Management is going to become flatter and organisations more transparent as the physical and the digital start to merge, says Splunk’s CTO Snehal Antani.
Antani, who was appointed the company’s CTO in May was previously CIO for multiple divisions of GE Capital and before that numerous IT strategy and technology roles at IBM. He spoke to Decoding the New Economy at last week’s Splunk.conf in Las Vegas.
“It’s an opportunity to change organisational structure,” Antani says in regards to how data analytics is changing business.
“Transparency across managers allows me to see quantitatively and qualitatively”
An age of transparent data
“Everyone has access to the data so the question becomes ‘what decision do we need to make?“ Antani says.
“Transparency really transforms the management style and culture of an organisation. It gets rid of middle managers trying to massage the message and allows me to be the leader.”
While at GE, Antani put this transparency into action with a serious of real-time indicators to hold staff and contractors to account.
“I was tired, as a CIO, of middle managers showing me status reports where every box was green,” he says.
“For my software development process I’d built a fully instrumented continuous delivery process. When a developer checks in code, I run a fully automated set of steps and a developer would get immediate feedback. In real-time I could tell you who were the best developers.”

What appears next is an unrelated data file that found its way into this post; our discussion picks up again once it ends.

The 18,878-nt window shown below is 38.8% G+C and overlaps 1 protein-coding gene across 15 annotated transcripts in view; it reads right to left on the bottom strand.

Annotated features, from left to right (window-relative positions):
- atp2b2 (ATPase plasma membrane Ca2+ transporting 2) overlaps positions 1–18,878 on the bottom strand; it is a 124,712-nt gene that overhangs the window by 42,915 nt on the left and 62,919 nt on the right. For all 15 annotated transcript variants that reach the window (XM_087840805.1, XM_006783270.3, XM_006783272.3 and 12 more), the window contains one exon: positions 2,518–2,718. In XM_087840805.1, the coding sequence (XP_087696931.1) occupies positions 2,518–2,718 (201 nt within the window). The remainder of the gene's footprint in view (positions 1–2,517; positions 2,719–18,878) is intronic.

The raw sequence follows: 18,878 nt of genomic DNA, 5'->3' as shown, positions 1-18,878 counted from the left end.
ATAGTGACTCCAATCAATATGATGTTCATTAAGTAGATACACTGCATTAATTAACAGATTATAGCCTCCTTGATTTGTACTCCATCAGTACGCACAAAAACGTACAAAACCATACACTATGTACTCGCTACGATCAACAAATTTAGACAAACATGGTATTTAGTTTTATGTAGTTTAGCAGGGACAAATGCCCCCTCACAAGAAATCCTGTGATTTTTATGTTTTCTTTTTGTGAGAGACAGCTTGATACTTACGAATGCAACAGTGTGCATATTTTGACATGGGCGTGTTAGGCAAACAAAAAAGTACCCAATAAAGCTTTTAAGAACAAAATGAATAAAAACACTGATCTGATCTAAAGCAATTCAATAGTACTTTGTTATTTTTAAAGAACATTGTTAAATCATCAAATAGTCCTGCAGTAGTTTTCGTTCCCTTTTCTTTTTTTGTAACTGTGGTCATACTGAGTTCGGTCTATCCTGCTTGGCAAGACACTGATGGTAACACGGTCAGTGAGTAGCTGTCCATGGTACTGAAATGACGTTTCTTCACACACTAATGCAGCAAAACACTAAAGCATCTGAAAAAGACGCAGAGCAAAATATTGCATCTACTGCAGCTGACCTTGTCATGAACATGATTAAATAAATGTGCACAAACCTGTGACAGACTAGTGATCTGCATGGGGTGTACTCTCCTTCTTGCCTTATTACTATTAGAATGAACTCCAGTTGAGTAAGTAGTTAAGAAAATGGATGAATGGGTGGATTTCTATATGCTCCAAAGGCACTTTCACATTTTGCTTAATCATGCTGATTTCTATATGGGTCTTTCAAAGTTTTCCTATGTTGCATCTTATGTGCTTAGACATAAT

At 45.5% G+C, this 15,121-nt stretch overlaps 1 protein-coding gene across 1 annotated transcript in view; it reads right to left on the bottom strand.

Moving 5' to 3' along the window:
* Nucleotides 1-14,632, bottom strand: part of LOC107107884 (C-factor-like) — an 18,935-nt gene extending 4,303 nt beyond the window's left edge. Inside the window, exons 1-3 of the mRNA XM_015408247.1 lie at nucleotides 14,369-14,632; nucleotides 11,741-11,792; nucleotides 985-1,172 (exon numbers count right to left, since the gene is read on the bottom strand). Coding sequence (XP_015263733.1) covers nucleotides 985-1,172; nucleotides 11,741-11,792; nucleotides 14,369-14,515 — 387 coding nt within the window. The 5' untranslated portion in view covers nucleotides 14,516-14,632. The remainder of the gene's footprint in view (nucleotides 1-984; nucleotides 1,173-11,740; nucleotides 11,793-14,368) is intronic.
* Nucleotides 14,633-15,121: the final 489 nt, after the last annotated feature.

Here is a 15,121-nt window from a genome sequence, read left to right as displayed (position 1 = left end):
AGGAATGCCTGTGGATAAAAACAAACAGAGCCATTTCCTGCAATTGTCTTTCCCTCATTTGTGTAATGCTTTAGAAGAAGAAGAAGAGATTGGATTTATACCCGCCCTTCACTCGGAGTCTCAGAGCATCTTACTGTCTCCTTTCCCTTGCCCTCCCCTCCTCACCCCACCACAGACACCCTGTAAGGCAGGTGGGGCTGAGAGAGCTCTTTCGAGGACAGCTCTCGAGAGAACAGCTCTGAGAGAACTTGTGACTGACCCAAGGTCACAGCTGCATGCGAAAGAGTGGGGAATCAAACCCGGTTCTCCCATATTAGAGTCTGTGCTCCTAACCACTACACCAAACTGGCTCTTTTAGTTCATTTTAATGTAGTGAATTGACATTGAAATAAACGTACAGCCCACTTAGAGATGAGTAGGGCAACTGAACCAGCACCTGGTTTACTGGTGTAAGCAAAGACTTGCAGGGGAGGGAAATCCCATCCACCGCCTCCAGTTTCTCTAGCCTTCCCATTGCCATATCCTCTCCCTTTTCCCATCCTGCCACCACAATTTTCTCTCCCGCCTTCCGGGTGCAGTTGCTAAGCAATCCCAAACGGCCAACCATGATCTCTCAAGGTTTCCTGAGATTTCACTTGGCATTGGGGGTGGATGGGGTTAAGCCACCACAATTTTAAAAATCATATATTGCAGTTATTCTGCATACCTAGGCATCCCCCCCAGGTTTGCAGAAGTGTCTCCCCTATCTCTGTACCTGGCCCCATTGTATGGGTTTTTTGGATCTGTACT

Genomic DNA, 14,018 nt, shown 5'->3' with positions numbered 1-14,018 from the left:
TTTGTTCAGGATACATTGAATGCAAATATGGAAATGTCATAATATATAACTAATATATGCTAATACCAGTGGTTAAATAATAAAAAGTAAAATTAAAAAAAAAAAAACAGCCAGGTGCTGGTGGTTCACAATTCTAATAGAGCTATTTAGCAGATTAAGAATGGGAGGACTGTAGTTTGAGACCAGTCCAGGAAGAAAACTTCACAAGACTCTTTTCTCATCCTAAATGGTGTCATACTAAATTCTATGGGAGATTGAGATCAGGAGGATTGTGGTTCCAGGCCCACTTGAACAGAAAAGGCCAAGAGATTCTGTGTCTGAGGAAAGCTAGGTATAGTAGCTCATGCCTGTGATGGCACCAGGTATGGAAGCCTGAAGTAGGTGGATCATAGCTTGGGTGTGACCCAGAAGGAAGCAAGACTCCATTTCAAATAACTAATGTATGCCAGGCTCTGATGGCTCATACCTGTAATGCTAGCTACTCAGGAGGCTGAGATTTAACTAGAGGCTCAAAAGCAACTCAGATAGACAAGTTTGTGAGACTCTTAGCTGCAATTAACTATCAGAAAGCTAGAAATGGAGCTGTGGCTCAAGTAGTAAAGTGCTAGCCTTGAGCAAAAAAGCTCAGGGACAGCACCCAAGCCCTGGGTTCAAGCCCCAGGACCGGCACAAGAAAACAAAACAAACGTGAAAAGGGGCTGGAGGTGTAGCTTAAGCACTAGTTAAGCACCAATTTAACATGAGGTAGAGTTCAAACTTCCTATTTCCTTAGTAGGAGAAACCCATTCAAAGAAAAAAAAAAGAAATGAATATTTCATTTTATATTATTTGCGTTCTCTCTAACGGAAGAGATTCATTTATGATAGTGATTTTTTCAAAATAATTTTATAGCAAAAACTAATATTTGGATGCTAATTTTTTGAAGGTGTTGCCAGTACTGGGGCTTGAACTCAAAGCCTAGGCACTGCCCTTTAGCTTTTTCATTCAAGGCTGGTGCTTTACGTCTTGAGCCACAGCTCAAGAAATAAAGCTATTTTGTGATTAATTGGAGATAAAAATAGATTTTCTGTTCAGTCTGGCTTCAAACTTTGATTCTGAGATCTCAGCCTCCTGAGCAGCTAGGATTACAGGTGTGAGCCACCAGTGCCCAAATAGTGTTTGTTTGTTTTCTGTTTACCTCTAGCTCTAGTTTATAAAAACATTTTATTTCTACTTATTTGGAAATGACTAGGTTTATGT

“I could pit my vendors up against each other, the cute thing there was transparency. Everyone had access to that data so we got out of PowerPoint into real-time dashboards.”
Moving IT from the back office
That access to technology changes the role of the IT department, Atani believes.
“We’ve evolved IT from abeing a back office function to being a core part of the value they deliver to their customers,” he says.
“In the past, when IT walked into the room people assumed they were there to fix the projector.”
This changing role is where he sees opportunities for his current company.
“One of the really cool things about Splunk is that it’s a very versatile technology platform,” he says.
“So we were never prescriptive about upfront about we were never going to solve a healthcare problem or we were going to solve a financial services problem. Our customers discovered they could apply Splunk to solve these problems”
“We’re equally amazed as we never envisioned how the product would be used. We’re seeing really amazing use cases across health care, financial services and it’s really interesting to see how partners’ uses have evolved over the last few years.”
Data changing management
For companies though this means a change in the way of doing business, which can challenge management,
“In order for an organisation to move at market speed you have to be able to respond fast and transparency is absolutely critical to management,” Atani says.
A flatter, more transparent workplace means a radical change to the way many companies manage their organisation. It’s one of the challenges facing the modern business as we enter an age of almost unlimited data.
Paul travelled to Splunk.conf in San Francisco as a guest of Splunk
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